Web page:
top of page
  • Writer's pictureNikita Boston-Fisher

Are you prioritizing your mental health?

Updated: Dec 3, 2020

We are in the last month of the year and what a year it has been! From the pandemic to social justice issues to the loss of jobs, loved ones and famous leaders, this year has thrown a lot at us. It should come as no surprise that all these events are having an impact on our mental health. There have been many reports of people feeling afraid, stressed, more irritable, depressed, lonely etcetera. Some are becoming increasingly worried about whether their business or job will survive. Familial violence has also increased since people who previously were able to get a break from their home situation when they left to go to work or school are now in the company of their abusers 24 hours a day 7 days a week.

Mental health and trauma will be the focus of two upcoming podcast episodes of The Good Health Cafe. The first will be released next week when Ruth Baah-Gyebi, an Ontario based psychotherapist and CEO of Elpizo Counselling Services, stops by the cafe to discuss the topic of mental health and what the experience of seeing a therapist is like.

Until then here are some of my favourite strategies for managing mental health and well-being during the pandemic:

  • View the glass as half full - Find the positives instead of the negatives in a situation. For example,

Negative thought: “oh no, woe is me... I can’t get to participate in my activities as usual”

Positive thought: “it’s great that so many of the activities I normally do have been able to be modified for the virtual space, that I have reliable internet in order to participate and that my commute time has been reduced to zero.”

When Dr. Oneeka Williams came to The Good Health Cafe she shared with us her five tips of positivity. Check them out at the end of part one and the beginning of part two.

  • Try new things - candle making, arts and crafts from the dollar store and podcasting are all things that I tried for the first time this year.

  • Recognize that physical distancing is not the same as social distancing - while we should not be gathering with people outside our households that certainly does not mean that we cannot connect with others. Zoom parties may not be the same as in person ones but they still allow us to see each other's faces and there is an abundance of activities that can be done online such as games, virtual meetups and paint nights. People and companies are being creative in the ways they find to engage us.

  • Set boundaries to preserve your mental well-being - sometimes we just need to turn off the news or not scroll through social media. If you find what you see there too distressing, do not expose yourself to it more than necessary, if at all. The same goes for people! If there is someone who tap dances on your nerves and they don’t live in your house then the pandemic has created a nice artificial boundary for you, “sorry sis, I have been so busy trying to juggle all these life changes, I haven’t had a chance to be in touch as much ;-)”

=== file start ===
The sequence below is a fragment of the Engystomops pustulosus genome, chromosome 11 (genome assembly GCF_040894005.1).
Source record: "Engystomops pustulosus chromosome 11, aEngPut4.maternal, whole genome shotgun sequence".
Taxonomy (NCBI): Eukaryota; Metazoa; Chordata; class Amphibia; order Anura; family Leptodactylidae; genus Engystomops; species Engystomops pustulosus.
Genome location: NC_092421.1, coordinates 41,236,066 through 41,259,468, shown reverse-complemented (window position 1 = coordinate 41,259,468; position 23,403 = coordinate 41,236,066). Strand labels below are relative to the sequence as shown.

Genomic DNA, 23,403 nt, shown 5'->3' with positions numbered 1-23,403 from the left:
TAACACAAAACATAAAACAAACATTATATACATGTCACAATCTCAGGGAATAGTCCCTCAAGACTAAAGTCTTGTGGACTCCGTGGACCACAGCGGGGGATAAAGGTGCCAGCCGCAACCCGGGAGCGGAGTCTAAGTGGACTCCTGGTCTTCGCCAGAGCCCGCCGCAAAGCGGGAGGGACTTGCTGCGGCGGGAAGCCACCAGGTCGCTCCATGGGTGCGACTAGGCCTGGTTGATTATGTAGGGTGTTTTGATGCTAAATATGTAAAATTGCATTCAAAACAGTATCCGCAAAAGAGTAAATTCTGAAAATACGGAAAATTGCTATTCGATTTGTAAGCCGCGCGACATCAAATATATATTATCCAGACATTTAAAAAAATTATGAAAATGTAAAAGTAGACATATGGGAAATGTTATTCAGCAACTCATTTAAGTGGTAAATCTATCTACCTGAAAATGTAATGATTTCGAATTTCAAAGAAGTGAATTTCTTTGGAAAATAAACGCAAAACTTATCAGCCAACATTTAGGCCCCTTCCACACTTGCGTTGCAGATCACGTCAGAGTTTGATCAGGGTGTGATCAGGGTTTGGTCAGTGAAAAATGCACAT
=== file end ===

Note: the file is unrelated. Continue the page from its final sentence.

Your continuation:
• Take breaks - take a pause to go for a walk. If you have some vacation time, use it. Do what you can to give yourself a chance to rest and recharge.

  • Reflect - if things haven’t been going the way you like or you’ve been laid off or something else use the opportunity to pause, reflect and decide what you really want to get out of life and map a plan to get there.

  • Seek help - counselling services are available to you and now that everything is virtual you can access it from the comfort of your own home.

  • Reconnect with old friends and make new ones - call someone you haven’t spoken to in a while to see how they are doing. Check in on the elderly, especially those who may not be tech savvy, the call would mean a lot to them.

As we head into the holiday season, which will no doubt be difficult for many, I urge you to consider making your mental health a priority. If you plan to buy some gifts consider the following:

  • gift a visit to a mental health professional

  • time - our most valuable resource which we can use to call family or friends to offer emotional support or keep their company

  • books and other resources - being educated on the ways to recognize emotional distress and how to address it would be helpful to you or someone you know

Acquiring and implementing useful tools to handle the challenges life throws our way will last much longer than a piece of clothing or some other item which is easily discarded or tossed aside.

Give yourself and others the gift of mental health this season!

Have you been prioritizing your mental health lately? Send me a message to let me know how.

Be on the lookout for my conversation with Ruth on next week’s podcast.

See you in the cafe soon!


Recent Posts

See All


bottom of page